North Dakota Government site North Dakota Tourism site

Last Territorial Legislature, 1889

Bismarck CapitolNorth Dakota Capitol, 1883-1930. This building served as the territorial capitol (1883-1889) and the state capitol of North Dakota (1889-1930). Much of the capitol building was destroyed by fire on December 30, 1930. (SHSND E0141)

The last Territorial Legislature met in Bismarck in January, 1889. It passed appropriations for the various institutions, treating each equitably without the usual partisan conflicts, and provided for an election to choose delegates to a northern constitutional convention to be held at Grafton. However, Congress passed the Enabling Act on February 22, 1889, admitting the states of North Dakota, South Dakota, Montana, and Washington. The bill provided for a 75-member convention in North Dakota, three to be elected from each of 25 districts, and divided Dakota Territory at the seventh Standard Parallel of the government survey instead of the 46th parallel. This not only made the boundary line between the two states easier to find, but more important, it kept townships and sections intact. The 46th parallel would have cut through sections of land.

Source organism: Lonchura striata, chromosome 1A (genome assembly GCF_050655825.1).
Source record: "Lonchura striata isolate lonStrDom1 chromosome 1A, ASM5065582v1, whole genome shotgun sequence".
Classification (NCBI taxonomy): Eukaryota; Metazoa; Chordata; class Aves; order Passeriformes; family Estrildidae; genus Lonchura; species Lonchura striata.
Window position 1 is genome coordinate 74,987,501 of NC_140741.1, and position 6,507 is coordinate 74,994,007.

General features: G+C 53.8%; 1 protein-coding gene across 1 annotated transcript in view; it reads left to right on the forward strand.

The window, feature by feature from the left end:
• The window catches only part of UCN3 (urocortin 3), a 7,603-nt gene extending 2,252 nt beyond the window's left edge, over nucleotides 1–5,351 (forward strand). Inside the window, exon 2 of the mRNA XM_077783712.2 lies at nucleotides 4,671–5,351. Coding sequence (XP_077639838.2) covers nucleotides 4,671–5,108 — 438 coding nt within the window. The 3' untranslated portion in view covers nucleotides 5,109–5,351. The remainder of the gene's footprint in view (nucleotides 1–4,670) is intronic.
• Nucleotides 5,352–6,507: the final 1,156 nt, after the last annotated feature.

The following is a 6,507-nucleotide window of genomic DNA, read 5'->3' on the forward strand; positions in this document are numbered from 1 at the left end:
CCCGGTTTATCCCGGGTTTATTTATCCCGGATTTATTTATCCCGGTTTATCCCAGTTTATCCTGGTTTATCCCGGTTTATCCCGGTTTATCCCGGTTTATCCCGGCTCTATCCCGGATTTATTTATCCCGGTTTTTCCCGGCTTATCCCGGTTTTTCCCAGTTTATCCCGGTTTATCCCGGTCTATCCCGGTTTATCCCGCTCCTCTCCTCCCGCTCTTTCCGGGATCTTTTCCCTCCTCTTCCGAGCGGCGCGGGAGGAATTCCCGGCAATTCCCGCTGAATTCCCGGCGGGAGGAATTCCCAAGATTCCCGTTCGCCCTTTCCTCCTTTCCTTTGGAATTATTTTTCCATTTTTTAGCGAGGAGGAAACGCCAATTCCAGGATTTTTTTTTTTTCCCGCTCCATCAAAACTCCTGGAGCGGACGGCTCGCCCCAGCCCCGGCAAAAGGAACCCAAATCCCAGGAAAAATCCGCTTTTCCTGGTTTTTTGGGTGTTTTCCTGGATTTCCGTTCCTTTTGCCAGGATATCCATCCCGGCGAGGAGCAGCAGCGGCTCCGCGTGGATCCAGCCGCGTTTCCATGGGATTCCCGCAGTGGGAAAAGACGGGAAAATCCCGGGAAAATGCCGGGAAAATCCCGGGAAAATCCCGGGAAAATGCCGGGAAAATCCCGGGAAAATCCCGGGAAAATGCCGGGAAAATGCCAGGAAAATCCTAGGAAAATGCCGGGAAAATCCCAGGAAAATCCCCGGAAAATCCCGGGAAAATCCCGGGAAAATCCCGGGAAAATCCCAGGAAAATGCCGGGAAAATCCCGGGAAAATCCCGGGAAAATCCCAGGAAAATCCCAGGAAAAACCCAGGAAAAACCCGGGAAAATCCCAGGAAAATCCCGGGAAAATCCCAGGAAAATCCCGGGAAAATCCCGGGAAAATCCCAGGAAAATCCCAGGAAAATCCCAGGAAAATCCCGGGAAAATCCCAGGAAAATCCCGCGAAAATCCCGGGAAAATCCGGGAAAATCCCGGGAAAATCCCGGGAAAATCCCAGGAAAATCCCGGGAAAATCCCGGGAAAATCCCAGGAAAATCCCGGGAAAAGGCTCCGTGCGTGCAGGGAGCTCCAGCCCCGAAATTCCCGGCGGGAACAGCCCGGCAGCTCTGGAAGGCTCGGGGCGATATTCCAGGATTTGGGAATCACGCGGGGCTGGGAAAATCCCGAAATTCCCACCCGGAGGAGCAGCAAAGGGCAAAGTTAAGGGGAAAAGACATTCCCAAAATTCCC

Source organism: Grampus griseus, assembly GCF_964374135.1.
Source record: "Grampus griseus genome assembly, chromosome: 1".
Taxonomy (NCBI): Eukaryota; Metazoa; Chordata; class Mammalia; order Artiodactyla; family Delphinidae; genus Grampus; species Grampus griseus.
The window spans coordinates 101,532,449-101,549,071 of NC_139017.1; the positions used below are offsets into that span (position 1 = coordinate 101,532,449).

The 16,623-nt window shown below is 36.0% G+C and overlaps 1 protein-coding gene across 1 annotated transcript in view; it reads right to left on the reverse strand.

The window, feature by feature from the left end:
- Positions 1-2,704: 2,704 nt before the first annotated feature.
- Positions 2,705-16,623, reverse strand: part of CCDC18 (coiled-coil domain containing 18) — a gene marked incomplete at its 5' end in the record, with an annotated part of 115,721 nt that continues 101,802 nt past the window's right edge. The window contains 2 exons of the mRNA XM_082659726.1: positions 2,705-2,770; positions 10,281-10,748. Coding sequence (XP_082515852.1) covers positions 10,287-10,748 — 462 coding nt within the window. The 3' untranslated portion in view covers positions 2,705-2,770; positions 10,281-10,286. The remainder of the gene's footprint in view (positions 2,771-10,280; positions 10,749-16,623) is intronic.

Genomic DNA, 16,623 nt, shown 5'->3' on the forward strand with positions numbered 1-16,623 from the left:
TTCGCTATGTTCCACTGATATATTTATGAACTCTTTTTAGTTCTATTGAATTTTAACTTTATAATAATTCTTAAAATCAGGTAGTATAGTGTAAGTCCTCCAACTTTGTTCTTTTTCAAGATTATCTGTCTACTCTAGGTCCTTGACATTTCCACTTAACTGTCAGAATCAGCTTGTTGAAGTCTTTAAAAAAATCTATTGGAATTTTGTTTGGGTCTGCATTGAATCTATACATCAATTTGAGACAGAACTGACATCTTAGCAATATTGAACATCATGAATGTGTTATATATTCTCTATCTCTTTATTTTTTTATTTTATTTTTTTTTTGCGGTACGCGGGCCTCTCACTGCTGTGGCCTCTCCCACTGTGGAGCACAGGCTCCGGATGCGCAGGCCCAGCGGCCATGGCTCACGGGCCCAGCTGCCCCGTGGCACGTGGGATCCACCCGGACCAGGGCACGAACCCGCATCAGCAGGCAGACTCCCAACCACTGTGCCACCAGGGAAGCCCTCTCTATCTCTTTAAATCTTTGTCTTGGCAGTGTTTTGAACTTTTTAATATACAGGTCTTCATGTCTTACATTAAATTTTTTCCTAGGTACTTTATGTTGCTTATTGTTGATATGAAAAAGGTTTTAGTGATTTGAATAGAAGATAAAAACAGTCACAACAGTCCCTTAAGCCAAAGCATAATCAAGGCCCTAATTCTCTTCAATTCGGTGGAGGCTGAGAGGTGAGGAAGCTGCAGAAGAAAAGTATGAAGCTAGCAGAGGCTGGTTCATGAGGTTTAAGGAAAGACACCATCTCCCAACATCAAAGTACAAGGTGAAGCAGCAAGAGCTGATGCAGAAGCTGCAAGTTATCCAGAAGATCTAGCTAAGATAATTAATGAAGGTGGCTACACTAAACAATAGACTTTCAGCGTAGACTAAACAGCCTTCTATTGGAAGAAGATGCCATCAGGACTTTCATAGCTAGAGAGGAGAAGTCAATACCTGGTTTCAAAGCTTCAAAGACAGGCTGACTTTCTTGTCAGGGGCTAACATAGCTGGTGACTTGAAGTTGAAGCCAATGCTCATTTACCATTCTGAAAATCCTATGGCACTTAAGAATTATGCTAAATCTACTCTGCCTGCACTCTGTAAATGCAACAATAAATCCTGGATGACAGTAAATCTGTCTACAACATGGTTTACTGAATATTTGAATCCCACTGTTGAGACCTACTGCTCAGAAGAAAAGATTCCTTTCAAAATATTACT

Official 1889 Map of North Dakota. This map was created in June 1889, just before statehood. This is a reproduction of the 1889 map used for the state’s centennial celebration in 1989. (SHSND 978.4031 N864o 1989)


Another provision of the Enabling Act forbade discrimination “on account of race or color, except as to Indians not taxed.” Another very important one, from the standpoint of the schools, came about largely through the foresight and determined efforts of General W. H. H. Beadle, Territorial Superintendent of Schools. It provided that school lands could not be sold at less than $10 per acre, and that the rent from these lands, or the interest on the money for which they were sold, is to be applied to the support of the schools for which they were set aside; but none of the fund itself is ever to be spent.